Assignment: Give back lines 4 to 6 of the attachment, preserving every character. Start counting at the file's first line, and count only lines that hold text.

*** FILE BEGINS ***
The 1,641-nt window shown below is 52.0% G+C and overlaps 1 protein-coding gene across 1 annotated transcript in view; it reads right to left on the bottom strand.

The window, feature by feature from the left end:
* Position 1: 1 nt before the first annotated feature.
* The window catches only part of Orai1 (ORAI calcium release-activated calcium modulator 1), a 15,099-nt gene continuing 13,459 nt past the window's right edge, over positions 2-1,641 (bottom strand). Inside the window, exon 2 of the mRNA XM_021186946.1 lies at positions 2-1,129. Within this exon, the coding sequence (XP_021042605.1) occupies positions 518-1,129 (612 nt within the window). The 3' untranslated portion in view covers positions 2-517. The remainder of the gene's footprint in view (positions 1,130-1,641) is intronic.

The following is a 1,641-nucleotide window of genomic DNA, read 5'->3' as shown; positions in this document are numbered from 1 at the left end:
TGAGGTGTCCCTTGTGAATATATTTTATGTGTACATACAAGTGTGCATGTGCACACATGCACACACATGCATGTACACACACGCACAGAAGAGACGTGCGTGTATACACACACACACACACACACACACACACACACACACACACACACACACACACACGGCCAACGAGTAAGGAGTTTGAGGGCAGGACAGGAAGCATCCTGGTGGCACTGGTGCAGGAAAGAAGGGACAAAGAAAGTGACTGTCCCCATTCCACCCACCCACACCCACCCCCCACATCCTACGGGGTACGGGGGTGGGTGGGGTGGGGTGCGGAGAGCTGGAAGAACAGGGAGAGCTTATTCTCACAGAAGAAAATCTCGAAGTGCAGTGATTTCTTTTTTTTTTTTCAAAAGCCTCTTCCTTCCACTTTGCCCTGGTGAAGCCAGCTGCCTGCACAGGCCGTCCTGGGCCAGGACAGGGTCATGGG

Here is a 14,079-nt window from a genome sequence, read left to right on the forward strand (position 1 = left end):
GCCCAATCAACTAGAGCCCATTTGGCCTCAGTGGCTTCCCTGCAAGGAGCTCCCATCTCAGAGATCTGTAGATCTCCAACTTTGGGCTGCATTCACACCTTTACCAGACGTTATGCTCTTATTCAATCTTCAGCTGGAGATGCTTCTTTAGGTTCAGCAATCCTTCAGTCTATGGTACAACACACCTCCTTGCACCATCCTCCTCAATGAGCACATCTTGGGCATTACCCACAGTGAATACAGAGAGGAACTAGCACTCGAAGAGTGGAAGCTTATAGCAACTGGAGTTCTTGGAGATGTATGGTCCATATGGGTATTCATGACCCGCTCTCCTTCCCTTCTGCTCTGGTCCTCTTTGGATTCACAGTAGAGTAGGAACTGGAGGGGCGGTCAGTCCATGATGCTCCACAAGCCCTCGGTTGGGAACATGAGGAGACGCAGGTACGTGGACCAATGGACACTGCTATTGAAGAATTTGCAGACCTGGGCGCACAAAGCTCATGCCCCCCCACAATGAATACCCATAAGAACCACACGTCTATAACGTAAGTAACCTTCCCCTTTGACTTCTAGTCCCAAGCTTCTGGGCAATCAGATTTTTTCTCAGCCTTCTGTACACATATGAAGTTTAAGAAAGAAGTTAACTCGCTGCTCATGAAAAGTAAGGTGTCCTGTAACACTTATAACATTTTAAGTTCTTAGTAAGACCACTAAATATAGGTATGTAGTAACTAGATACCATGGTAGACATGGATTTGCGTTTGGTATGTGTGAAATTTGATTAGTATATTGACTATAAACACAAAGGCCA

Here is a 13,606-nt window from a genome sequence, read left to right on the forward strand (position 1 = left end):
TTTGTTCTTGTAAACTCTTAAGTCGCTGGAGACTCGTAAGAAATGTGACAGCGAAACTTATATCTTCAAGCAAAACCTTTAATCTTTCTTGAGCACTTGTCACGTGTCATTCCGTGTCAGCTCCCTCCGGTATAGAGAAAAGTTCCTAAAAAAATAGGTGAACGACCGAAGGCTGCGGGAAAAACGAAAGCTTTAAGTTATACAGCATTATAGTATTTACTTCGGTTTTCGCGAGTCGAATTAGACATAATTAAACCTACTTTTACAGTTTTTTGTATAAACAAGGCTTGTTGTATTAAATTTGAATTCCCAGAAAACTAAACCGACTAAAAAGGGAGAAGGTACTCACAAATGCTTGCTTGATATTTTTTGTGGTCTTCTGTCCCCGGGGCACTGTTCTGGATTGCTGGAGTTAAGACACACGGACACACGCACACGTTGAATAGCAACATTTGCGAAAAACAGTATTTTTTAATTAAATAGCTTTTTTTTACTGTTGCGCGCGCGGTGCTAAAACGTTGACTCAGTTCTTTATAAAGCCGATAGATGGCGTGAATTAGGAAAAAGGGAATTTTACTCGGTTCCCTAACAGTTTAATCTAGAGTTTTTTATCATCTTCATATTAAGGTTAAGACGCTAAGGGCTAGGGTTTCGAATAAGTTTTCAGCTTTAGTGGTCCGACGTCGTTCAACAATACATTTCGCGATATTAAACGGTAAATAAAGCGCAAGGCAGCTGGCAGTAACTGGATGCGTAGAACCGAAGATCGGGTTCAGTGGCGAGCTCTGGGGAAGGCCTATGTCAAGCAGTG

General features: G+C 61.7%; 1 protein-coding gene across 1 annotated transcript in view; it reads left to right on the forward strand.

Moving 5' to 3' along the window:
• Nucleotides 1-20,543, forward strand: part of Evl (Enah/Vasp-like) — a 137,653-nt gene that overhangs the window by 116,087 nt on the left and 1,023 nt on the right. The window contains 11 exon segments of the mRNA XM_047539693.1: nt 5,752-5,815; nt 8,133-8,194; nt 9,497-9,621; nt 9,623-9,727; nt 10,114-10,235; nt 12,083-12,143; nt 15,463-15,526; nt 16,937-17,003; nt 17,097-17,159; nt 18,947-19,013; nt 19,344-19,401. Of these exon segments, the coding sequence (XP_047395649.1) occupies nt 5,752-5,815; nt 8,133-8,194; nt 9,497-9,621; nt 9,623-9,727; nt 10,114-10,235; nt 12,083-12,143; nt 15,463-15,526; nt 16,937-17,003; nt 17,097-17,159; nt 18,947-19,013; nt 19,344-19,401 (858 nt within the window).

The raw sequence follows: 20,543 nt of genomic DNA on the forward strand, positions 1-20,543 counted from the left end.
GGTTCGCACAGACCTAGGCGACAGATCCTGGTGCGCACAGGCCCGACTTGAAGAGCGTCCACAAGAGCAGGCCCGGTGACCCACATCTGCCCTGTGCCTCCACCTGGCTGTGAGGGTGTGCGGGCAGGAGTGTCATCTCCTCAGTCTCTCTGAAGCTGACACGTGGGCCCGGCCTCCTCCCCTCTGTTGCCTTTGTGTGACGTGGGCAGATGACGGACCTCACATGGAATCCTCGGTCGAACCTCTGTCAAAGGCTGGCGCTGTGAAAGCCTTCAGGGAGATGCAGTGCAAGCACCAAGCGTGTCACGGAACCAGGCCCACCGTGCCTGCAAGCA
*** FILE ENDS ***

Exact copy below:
* The window catches only part of Orai1 (ORAI calcium release-activated calcium modulator 1), a 15,099-nt gene continuing 13,459 nt past the window's right edge, over positions 2-1,641 (bottom strand). Inside the window, exon 2 of the mRNA XM_021186946.1 lies at positions 2-1,129. Within this exon, the coding sequence (XP_021042605.1) occupies positions 518-1,129 (612 nt within the window). The 3' untranslated portion in view covers positions 2-517. The remainder of the gene's footprint in view (positions 1,130-1,641) is intronic.

The following is a 1,641-nucleotide window of genomic DNA, read 5'->3' as shown; positions in this document are numbered from 1 at the left end:
TGAGGTGTCCCTTGTGAATATATTTTATGTGTACATACAAGTGTGCATGTGCACACATGCACACACATGCATGTACACACACGCACAGAAGAGACGTGCGTGTATACACACACACACACACACACACACACACACACACACACACACACACACACACACGGCCAACGAGTAAGGAGTTTGAGGGCAGGACAGGAAGCATCCTGGTGGCACTGGTGCAGGAAAGAAGGGACAAAGAAAGTGACTGTCCCCATTCCACCCACCCACACCCACCCCCCACATCCTACGGGGTACGGGGGTGGGTGGGGTGGGGTGCGGAGAGCTGGAAGAACAGGGAGAGCTTATTCTCACAGAAGAAAATCTCGAAGTGCAGTGATTTCTTTTTTTTTTTTCAAAAGCCTCTTCCTTCCACTTTGCCCTGGTGAAGCCAGCTGCCTGCACAGGCCGTCCTGGGCCAGGACAGGGTCATGGG